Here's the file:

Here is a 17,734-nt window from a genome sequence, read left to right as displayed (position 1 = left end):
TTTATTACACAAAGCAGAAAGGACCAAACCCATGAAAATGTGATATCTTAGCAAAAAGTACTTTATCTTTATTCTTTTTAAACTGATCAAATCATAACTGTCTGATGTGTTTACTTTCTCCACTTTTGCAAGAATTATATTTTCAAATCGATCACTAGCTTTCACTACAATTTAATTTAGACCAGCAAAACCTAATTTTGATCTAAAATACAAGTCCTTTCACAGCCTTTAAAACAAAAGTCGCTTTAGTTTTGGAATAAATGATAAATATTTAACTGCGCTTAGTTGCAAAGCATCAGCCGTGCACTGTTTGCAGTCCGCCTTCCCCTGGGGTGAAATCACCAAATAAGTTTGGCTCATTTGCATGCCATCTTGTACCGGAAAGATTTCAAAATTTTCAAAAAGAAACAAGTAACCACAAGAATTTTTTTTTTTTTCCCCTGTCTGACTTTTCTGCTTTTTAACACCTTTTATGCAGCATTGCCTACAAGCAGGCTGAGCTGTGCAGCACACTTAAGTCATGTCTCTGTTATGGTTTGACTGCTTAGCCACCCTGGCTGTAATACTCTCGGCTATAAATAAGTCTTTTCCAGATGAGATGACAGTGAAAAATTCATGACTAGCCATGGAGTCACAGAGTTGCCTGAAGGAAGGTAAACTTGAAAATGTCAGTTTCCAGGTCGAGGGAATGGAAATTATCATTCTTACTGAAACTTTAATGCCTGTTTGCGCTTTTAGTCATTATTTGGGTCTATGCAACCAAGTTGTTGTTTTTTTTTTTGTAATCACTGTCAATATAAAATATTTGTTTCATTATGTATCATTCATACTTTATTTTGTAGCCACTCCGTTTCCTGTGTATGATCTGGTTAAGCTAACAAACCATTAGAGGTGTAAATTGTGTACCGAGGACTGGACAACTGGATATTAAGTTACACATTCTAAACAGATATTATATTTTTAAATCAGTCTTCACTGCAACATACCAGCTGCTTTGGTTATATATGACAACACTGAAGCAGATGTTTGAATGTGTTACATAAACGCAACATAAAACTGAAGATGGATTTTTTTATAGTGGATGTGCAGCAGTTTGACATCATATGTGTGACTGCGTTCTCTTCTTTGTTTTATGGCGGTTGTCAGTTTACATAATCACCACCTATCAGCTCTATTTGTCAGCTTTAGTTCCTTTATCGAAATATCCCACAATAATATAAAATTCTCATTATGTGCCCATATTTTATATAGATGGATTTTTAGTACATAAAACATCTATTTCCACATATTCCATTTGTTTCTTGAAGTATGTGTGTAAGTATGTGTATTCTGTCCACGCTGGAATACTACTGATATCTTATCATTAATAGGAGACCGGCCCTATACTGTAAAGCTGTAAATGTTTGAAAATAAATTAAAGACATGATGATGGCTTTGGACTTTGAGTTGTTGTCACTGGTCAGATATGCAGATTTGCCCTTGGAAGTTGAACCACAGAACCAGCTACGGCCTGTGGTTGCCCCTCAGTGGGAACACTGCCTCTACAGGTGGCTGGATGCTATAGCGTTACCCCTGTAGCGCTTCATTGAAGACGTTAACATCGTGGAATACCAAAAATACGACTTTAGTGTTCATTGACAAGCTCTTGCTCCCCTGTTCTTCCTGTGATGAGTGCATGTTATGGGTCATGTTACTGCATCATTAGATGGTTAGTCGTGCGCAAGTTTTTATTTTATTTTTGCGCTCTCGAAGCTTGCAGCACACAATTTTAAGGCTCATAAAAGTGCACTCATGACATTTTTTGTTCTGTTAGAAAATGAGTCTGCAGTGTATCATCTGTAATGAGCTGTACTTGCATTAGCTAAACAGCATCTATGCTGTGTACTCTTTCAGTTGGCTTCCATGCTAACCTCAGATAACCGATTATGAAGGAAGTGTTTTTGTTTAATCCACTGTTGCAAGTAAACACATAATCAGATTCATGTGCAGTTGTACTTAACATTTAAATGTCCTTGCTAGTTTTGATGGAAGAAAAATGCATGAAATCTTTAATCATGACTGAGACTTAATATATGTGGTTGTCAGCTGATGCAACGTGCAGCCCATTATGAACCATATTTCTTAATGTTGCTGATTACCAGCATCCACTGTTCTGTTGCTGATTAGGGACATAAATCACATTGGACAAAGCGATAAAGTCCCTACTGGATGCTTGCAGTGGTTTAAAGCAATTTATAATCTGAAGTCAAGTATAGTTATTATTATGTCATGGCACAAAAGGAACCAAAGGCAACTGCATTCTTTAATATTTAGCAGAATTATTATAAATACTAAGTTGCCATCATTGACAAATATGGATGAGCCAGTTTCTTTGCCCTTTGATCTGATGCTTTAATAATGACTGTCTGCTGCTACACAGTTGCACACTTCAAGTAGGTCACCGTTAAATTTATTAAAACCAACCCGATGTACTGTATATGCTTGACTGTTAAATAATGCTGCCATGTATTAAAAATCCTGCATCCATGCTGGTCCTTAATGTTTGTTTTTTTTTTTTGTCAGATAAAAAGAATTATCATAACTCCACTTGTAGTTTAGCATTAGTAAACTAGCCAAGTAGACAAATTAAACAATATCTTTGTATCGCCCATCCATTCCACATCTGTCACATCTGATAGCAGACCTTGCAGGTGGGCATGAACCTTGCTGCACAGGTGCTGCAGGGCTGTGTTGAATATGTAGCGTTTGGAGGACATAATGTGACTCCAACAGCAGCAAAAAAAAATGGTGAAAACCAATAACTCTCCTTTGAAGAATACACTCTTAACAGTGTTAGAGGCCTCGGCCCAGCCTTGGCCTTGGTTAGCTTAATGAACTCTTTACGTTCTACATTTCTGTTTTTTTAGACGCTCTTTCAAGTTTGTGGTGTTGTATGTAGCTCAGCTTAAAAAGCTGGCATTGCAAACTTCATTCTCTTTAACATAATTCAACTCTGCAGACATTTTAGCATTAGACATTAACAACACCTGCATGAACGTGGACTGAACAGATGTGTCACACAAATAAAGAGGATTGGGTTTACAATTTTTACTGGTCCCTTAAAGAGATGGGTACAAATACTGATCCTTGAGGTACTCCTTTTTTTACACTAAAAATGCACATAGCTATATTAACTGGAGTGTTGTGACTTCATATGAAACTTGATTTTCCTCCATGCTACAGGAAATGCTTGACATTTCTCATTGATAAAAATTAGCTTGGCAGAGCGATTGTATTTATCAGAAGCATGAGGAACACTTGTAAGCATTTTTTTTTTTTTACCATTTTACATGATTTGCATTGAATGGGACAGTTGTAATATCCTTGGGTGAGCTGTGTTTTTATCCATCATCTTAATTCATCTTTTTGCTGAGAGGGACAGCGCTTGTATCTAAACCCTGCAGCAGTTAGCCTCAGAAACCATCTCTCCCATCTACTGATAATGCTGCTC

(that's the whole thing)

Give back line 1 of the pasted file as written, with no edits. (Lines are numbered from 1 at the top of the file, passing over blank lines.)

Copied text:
Here is a 17,734-nt window from a genome sequence, read left to right as displayed (position 1 = left end):